The gunman who killed four young people in Arvada and Colorado Springs despised his own deeply fundamentalist upbringing but couldn’t quite escape it. Even while quoting copiously from the Web rantings of Columbine killer Eric Harris (“God, I can’t wait until I can kill you people”) in his own cyberspace farewell, Matt Murray couldn’t bring himself to use the word “fuck”—editing it out of the quote and replacing it with a G-rated string of symbols, @#%$!
Murray’s Web postings (under the screen name “nghtmrchld26”) have been removed from the message board for ex-pentecostals where they first appeared, but they continue to float around the Internet, including here. News reports have focused on his final message, aping Harris — posted Sunday, several hours after the shootings at the Faith Bible Chapel campus in Arvada and shortly before the attack on New Life Church that ended in Murray’s death. (Now ruled a suicide.) But earlier entries contain some intriguing information, too.
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SHOW ME HOW
Turns out our gunman was a fan of Cradle of Filth and caught the black metal band’s show at the Fillmore October 16. In doing so he was defying a childhood and adolescence in which access to all popular media, even Christian music, was severely restricted. Murray writes at length about how his parents considered The Simpsons to be “a very evil and satanic TV show” and ultimately cut off all broadcast channels in the home, using the television just for inspirational videos. “Me, I found a New Law to live by,” he wrote. “I don’t have to be abused nor submit to these liars and their lies nor do I have to be afraid of this make-believe hell and false theory of salvation.”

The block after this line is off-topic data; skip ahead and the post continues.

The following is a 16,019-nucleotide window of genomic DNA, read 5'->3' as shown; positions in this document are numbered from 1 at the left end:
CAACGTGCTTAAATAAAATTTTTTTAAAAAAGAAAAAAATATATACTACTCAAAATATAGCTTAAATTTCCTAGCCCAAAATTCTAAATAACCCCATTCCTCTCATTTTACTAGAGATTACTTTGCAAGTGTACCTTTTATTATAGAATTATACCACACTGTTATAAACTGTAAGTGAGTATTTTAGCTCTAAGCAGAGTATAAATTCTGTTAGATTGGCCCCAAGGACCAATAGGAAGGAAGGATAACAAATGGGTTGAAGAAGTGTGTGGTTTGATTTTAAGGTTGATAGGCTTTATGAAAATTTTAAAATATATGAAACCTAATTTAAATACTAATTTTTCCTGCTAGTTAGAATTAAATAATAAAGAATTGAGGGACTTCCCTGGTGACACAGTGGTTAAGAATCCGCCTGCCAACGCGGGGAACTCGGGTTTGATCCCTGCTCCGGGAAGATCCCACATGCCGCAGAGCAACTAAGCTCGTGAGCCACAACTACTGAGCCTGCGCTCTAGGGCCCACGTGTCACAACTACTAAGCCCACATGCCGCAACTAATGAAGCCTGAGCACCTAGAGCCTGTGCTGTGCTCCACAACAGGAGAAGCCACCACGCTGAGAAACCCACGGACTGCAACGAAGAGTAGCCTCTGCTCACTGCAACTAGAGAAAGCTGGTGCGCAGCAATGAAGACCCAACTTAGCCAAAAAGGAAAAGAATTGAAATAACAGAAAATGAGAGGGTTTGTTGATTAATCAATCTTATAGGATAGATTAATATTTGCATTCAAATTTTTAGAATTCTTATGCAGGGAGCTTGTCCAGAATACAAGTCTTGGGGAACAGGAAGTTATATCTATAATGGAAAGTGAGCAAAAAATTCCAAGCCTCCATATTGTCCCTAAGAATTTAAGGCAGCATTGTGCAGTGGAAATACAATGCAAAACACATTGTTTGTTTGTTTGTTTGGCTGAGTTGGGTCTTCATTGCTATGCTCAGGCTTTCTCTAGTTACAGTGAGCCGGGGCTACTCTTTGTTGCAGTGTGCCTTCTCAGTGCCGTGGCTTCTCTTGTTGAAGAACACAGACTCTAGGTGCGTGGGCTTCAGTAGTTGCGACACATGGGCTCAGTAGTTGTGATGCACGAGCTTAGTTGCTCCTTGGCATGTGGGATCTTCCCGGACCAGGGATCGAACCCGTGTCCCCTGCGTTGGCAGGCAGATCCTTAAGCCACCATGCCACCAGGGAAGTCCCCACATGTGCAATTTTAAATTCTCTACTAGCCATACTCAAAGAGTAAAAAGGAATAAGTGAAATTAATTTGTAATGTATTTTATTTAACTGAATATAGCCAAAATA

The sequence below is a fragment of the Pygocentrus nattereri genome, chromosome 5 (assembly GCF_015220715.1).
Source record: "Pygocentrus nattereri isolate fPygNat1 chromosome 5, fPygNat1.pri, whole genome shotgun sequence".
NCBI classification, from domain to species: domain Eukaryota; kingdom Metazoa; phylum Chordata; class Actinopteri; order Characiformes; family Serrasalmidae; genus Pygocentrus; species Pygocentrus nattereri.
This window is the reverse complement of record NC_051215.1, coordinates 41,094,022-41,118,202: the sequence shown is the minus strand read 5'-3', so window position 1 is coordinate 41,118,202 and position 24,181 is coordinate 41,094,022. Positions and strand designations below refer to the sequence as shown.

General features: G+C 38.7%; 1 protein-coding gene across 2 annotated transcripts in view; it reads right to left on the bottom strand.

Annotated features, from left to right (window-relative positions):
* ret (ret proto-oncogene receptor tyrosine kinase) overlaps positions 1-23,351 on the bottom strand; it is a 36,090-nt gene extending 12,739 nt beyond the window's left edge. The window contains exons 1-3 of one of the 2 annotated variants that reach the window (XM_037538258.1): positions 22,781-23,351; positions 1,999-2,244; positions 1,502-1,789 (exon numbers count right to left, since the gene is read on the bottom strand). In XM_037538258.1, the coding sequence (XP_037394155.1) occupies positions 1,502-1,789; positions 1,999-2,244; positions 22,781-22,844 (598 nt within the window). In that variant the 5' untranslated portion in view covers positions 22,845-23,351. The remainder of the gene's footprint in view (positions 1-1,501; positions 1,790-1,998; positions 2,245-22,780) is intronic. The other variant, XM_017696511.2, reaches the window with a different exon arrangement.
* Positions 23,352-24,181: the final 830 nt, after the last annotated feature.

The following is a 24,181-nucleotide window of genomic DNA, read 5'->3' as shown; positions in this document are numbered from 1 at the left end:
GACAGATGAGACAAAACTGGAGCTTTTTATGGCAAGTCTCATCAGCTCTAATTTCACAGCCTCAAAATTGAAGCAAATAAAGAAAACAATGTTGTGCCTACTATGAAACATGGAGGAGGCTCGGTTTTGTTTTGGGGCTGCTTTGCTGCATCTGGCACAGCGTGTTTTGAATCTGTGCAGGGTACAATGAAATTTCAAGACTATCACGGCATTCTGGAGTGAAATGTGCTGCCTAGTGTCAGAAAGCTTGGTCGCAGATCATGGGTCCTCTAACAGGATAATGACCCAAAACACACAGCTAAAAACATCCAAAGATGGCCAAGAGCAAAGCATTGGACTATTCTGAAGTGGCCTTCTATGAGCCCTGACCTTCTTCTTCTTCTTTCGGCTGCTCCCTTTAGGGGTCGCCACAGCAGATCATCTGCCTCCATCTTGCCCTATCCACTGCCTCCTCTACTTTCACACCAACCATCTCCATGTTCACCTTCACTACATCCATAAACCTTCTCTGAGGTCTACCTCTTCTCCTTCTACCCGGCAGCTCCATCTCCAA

The writings suggest Murray struggled with depression and was seeing a therapist. (He refers to taking Prozac for eight months.) Although New Life officials have denied that he had any connection to their organization, he claims that Ted Haggard was his mother’s “favorite pastor,” and one of his poems exhorts, “bow down to a lying clergy of sodomy” — a Haggard reference, to be sure.
Murray’s family is surely hurting, just like the families of his victims. The postings don’t provide any definitive answers about his home life or his mental health. But the pain, isolation and recrimination evident in Murray’s seethings will probably keep social researchers busy for some time. That he felt compelled, despite their wildly different backgrounds, to assume the mantle of Harris – right down to quoting KMFDM and putting on a trenchcoat— but still couldn’t cuss worth a damn is downright pathetic. The New Law didn’t set him free; it just gave him a new phony god. –- Alan Prendergast